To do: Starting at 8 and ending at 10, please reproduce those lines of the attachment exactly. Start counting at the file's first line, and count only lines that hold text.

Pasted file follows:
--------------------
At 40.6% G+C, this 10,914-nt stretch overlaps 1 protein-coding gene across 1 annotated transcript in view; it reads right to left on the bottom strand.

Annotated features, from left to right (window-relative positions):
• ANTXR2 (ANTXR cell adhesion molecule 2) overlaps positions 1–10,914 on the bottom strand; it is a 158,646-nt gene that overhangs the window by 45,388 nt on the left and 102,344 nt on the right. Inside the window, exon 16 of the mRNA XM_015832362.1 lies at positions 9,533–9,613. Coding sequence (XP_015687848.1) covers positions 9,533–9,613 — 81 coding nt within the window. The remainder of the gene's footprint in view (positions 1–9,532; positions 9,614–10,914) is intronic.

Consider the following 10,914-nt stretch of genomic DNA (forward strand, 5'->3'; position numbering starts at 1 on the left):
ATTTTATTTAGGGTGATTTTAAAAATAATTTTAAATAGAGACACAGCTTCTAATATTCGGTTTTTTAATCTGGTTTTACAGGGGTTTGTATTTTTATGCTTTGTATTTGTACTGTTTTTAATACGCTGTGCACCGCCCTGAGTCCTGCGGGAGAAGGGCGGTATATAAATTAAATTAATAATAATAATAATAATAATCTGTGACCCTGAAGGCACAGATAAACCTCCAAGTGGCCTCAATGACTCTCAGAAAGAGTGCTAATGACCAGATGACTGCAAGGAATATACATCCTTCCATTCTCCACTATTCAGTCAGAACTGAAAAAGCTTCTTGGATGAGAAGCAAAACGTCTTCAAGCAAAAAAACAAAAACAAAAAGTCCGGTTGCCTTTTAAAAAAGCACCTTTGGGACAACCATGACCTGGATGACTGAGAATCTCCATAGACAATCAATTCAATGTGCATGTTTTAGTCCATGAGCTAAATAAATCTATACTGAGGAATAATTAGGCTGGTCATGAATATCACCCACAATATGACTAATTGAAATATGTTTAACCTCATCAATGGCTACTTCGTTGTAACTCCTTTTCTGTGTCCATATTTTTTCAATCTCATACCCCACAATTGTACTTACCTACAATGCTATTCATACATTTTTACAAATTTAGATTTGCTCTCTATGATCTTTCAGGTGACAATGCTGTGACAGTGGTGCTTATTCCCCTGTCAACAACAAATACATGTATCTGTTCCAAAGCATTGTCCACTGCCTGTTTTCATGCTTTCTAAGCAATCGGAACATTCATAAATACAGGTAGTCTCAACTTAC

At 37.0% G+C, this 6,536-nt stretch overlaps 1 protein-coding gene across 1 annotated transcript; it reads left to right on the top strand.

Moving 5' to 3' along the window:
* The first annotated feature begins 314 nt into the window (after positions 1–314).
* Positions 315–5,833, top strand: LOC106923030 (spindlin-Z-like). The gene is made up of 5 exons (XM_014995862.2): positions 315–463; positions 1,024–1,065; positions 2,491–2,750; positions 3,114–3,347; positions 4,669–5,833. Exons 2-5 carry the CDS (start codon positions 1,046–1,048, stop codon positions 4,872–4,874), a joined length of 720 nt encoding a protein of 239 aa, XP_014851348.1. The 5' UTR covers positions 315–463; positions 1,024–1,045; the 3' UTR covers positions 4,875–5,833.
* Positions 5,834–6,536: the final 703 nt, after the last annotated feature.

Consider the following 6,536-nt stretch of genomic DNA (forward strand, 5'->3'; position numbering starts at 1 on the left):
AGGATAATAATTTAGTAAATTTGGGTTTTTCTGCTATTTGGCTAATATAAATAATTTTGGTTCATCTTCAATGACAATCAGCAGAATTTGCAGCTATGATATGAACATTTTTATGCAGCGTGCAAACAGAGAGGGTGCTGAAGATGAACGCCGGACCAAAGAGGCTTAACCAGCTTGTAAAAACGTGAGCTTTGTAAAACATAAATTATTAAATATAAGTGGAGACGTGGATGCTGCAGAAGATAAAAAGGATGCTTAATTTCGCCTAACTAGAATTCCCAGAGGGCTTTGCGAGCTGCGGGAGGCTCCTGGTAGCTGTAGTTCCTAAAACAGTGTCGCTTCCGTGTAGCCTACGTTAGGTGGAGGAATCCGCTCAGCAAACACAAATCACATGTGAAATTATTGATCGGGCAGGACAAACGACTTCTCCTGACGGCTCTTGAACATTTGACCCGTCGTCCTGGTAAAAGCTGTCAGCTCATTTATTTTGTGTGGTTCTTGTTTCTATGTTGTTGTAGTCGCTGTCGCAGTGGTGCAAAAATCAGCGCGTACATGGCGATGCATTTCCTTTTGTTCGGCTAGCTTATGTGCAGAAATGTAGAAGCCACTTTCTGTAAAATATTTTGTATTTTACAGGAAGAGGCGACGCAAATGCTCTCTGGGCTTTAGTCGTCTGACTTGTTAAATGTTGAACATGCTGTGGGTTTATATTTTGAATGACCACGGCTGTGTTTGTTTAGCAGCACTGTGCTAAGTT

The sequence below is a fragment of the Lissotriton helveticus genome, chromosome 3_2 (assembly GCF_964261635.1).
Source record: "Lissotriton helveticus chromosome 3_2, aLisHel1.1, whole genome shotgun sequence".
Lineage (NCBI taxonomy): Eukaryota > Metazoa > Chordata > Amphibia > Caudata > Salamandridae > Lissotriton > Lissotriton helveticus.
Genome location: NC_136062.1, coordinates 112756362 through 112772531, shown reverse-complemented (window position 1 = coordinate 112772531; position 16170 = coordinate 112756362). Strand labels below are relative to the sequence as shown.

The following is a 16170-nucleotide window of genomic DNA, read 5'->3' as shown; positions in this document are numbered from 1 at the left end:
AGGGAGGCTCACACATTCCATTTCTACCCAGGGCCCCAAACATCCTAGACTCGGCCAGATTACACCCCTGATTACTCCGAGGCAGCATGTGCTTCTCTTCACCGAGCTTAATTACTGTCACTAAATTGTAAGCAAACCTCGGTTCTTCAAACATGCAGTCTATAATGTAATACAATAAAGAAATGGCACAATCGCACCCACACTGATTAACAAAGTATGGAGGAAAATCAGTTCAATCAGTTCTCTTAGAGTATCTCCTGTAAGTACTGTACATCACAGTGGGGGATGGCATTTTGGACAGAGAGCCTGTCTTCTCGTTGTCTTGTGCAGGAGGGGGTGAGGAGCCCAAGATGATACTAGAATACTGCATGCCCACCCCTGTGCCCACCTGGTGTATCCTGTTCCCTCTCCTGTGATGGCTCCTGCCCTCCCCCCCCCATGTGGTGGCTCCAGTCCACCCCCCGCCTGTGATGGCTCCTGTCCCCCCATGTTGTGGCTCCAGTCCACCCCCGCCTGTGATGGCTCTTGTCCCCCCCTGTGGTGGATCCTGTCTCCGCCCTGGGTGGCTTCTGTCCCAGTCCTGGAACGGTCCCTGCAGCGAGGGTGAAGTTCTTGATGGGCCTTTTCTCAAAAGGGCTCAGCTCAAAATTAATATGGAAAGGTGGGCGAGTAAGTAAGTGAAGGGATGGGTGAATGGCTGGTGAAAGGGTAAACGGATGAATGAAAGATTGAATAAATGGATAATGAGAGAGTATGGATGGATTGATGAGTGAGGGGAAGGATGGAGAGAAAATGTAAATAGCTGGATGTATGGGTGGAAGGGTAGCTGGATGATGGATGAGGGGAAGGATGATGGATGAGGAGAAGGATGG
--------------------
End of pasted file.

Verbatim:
* The first annotated feature begins 314 nt into the window (after positions 1–314).
* Positions 315–5,833, top strand: LOC106923030 (spindlin-Z-like). The gene is made up of 5 exons (XM_014995862.2): positions 315–463; positions 1,024–1,065; positions 2,491–2,750; positions 3,114–3,347; positions 4,669–5,833. Exons 2-5 carry the CDS (start codon positions 1,046–1,048, stop codon positions 4,872–4,874), a joined length of 720 nt encoding a protein of 239 aa, XP_014851348.1. The 5' UTR covers positions 315–463; positions 1,024–1,045; the 3' UTR covers positions 4,875–5,833.
* Positions 5,834–6,536: the final 703 nt, after the last annotated feature.